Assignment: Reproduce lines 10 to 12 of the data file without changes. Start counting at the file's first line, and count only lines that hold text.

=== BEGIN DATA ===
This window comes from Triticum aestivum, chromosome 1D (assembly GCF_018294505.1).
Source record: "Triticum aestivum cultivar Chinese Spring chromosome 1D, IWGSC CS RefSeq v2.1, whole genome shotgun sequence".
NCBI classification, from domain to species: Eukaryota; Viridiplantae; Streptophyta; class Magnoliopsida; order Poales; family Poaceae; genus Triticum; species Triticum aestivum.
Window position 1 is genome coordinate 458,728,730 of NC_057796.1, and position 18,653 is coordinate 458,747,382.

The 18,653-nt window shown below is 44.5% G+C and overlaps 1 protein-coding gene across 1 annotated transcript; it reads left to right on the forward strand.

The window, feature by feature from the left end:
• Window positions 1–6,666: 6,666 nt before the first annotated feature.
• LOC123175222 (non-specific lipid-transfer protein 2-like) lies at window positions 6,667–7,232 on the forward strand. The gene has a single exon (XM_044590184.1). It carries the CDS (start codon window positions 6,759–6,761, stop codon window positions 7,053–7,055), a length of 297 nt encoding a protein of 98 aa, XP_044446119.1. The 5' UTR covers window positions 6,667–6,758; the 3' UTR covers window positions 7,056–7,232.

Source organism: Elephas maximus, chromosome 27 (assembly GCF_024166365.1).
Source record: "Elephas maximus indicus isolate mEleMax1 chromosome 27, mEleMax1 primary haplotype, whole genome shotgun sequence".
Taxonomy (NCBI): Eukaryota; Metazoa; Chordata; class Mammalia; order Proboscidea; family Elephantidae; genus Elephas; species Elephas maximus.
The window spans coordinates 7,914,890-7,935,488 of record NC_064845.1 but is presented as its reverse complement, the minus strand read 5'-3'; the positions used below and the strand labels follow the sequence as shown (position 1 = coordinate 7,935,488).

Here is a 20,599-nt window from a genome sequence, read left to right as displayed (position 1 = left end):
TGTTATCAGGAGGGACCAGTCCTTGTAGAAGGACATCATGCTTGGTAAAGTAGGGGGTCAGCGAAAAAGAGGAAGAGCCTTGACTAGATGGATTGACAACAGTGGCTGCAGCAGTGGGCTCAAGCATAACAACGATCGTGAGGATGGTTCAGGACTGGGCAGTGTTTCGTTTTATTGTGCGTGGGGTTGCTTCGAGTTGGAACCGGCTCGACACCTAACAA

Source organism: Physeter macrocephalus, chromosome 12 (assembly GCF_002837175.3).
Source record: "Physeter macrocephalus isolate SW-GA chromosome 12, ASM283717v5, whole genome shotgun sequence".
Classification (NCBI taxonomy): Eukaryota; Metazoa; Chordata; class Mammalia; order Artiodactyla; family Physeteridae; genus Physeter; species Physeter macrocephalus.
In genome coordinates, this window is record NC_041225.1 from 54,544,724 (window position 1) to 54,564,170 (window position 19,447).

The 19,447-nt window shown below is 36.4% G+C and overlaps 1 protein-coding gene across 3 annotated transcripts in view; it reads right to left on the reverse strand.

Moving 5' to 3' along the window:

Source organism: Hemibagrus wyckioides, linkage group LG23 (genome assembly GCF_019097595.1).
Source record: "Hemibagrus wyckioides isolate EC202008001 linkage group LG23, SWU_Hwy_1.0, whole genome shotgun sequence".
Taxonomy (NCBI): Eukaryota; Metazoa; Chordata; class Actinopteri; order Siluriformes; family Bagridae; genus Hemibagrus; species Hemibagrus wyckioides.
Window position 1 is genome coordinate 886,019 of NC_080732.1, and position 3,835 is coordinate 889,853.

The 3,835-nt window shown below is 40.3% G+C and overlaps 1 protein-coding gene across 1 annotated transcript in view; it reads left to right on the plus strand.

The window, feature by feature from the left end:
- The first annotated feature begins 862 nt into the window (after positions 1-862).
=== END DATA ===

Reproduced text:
Source record: "Elephas maximus indicus isolate mEleMax1 chromosome 27, mEleMax1 primary haplotype, whole genome shotgun sequence".
Taxonomy (NCBI): Eukaryota; Metazoa; Chordata; class Mammalia; order Proboscidea; family Elephantidae; genus Elephas; species Elephas maximus.
The window spans coordinates 7,914,890-7,935,488 of record NC_064845.1 but is presented as its reverse complement, the minus strand read 5'-3'; the positions used below and the strand labels follow the sequence as shown (position 1 = coordinate 7,935,488).